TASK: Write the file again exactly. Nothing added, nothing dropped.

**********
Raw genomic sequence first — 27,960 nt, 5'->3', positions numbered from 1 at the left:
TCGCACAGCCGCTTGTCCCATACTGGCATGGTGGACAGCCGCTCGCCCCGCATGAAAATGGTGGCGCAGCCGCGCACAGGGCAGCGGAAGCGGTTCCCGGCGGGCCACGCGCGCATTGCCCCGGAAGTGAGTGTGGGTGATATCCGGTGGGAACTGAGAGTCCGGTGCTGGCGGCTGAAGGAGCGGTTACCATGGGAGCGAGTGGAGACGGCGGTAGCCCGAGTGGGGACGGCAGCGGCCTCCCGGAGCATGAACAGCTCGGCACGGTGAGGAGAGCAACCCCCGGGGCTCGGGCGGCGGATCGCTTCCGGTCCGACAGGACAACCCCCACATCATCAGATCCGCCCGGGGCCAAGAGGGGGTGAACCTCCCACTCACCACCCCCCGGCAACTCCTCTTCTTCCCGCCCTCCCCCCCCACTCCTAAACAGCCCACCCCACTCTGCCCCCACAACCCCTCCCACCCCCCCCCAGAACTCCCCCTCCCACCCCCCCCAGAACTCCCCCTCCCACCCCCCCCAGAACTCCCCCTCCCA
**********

Raw genomic sequence first — 27,960 nt, 5'->3', positions numbered from 1 at the left:
TCGCACAGCCGCTTGTCCCATACTGGCATGGTGGACAGCCGCTCGCCCCGCATGAAAATGGTGGCGCAGCCGCGCACAGGGCAGCGGAAGCGGTTCCCGGCGGGCCACGCGCGCATTGCCCCGGAAGTGAGTGTGGGTGATATCCGGTGGGAACTGAGAGTCCGGTGCTGGCGGCTGAAGGAGCGGTTACCATGGGAGCGAGTGGAGACGGCGGTAGCCCGAGTGGGGACGGCAGCGGCCTCCCGGAGCATGAACAGCTCGGCACGGTGAGGAGAGCAACCCCCGGGGCTCGGGCGGCGGATCGCTTCCGGTCCGACAGGACAACCCCCACATCATCAGATCCGCCCGGGGCCAAGAGGGGGTGAACCTCCCACTCACCACCCCCCGGCAACTCCTCTTCTTCCCGCCCTCCCCCCCCACTCCTAAACAGCCCACCCCACTCTGCCCCCACAACCCCTCCCACCCCCCCCCAGAACTCCCCCTCCCACCCCCCCCAGAACTCCCCCTCCCACCCCCCCCAGAACTCCCCCTCCCA